Character versus story in writing novels

tom in jeep

November 2013 character v. story from Thomas Hollyday Studio, Boston
Years ago I sat at table discussing writing with a very assured and assertive
literary agent. I am not sure how successful she was but she certainly seemed
Experienced in books. She held that character was the most important element in a story. I suggested that story might be more important. So it went, neither of us really agreeing with the other, trading examples and so forth. I am sure, however, that she promoted few books which did not have good characters.
So what do we mean by characters? In my opinion this is the actor who faces the conflict, drives the action and solves the puzzle. If we don’t feel he or she is up to the job, we probably don’t buy the book. However I would argue that it is the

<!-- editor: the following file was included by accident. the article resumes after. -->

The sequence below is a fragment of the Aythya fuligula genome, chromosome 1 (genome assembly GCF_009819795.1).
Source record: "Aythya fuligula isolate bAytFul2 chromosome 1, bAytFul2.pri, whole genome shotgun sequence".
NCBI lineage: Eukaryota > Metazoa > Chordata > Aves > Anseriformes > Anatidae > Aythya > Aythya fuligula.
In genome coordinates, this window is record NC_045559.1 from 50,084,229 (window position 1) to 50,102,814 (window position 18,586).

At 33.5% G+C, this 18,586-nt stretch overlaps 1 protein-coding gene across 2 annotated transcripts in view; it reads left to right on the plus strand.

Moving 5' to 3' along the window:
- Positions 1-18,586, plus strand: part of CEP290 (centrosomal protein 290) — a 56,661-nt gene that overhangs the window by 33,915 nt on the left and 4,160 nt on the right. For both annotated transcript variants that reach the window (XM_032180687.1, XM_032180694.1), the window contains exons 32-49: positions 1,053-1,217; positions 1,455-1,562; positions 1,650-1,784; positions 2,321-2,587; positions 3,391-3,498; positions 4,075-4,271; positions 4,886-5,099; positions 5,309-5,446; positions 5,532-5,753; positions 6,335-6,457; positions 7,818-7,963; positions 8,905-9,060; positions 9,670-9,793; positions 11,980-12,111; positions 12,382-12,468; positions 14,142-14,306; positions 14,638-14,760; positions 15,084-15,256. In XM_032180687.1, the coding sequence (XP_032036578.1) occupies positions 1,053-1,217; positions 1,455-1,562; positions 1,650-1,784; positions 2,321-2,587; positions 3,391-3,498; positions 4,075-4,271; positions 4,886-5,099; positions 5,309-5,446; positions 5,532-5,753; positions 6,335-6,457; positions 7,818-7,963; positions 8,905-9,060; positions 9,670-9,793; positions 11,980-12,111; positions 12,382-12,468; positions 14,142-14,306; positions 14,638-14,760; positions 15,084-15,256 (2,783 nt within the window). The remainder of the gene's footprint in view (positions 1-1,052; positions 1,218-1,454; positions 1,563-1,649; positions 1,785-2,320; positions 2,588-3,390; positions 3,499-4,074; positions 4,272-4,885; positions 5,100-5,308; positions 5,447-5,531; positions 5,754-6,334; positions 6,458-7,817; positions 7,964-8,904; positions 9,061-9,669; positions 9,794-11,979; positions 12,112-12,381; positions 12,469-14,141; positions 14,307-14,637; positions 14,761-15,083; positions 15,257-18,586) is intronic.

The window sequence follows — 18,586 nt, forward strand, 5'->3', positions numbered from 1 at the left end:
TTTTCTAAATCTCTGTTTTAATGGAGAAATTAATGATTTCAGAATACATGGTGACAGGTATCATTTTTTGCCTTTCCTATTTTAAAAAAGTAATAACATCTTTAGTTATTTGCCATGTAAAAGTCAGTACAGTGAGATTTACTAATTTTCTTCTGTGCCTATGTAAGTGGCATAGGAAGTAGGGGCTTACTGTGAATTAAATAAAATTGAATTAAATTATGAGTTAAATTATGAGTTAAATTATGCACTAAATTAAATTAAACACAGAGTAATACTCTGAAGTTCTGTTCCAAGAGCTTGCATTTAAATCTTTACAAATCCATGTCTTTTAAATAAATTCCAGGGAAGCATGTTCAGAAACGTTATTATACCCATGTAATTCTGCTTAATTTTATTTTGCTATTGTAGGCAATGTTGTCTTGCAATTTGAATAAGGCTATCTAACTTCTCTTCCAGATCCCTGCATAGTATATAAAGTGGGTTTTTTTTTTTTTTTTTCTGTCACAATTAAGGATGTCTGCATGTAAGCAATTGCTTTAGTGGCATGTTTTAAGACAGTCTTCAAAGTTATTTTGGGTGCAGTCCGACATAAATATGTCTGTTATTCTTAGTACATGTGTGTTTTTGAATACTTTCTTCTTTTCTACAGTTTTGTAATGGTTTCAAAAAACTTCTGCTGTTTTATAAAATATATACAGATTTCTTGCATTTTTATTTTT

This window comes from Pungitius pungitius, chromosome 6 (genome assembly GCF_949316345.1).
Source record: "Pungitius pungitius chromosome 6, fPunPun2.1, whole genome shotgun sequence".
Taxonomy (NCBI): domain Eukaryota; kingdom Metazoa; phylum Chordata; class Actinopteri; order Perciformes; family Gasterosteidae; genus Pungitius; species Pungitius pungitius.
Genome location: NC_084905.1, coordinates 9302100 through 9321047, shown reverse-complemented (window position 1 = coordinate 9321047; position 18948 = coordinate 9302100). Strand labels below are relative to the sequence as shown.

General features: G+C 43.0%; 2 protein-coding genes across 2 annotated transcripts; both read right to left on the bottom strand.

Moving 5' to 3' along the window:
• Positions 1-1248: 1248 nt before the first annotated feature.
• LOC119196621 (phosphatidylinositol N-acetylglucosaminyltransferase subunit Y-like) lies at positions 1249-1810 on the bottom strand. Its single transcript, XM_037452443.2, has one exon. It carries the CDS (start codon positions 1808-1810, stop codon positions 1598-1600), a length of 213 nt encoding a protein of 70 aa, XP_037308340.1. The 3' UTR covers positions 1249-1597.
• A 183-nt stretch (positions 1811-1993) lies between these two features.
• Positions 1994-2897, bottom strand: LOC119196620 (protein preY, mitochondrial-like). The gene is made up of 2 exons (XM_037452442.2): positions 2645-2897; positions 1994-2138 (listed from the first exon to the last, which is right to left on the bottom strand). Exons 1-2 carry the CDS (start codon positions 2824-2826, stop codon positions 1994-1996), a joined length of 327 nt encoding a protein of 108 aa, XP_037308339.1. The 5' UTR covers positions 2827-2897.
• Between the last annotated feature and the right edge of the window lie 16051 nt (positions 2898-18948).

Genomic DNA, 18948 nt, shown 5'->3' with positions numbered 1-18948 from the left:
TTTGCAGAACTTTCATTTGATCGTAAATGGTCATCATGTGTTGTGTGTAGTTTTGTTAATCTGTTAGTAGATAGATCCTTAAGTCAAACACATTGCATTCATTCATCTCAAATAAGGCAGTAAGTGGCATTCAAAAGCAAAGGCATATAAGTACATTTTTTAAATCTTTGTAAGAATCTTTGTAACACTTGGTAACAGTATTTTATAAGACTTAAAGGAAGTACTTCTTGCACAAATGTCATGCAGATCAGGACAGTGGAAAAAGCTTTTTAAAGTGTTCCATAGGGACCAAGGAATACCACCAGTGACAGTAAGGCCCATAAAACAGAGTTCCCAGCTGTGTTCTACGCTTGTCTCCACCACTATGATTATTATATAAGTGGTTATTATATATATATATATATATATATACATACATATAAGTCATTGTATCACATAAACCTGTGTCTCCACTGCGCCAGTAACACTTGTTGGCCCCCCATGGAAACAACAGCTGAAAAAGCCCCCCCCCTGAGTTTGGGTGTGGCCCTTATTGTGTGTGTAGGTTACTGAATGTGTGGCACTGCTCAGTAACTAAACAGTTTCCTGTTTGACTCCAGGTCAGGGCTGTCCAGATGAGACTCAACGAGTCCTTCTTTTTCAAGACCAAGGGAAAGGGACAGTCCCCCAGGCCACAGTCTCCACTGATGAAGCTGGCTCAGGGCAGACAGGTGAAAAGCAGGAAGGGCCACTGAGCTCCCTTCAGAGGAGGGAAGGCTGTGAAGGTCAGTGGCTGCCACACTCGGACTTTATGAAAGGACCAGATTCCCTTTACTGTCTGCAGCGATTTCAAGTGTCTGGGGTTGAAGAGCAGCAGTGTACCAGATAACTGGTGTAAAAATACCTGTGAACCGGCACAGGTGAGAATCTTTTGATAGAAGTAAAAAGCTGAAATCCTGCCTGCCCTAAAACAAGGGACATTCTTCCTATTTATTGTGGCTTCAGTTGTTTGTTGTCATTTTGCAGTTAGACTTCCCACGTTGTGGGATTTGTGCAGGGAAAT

surrounding story that gets us interested in the first place.
If you go down the list of parts of a character as written by John Erianne in Ehow, you might think that if one were left out, the character would be weak. Perhaps we might not finish the story if we did not get his height or what kind of clothes he wears. Certainly some traits define the genre. Handsome men and beautiful women are usual in romances. Joseph Malewitz, in Yahoo, insists on
Motivation as a key of character. In Coben’s Six Years, the protagonist’s love for his girlfriend pretty much drives the story. There’s also the theory of triangles proposed by Tobias in which at least three characters stand off at each other to drive the novel.Yet, regardless, if there is not an entertaining story to work with, the author’s characters don’t have a place to prance.

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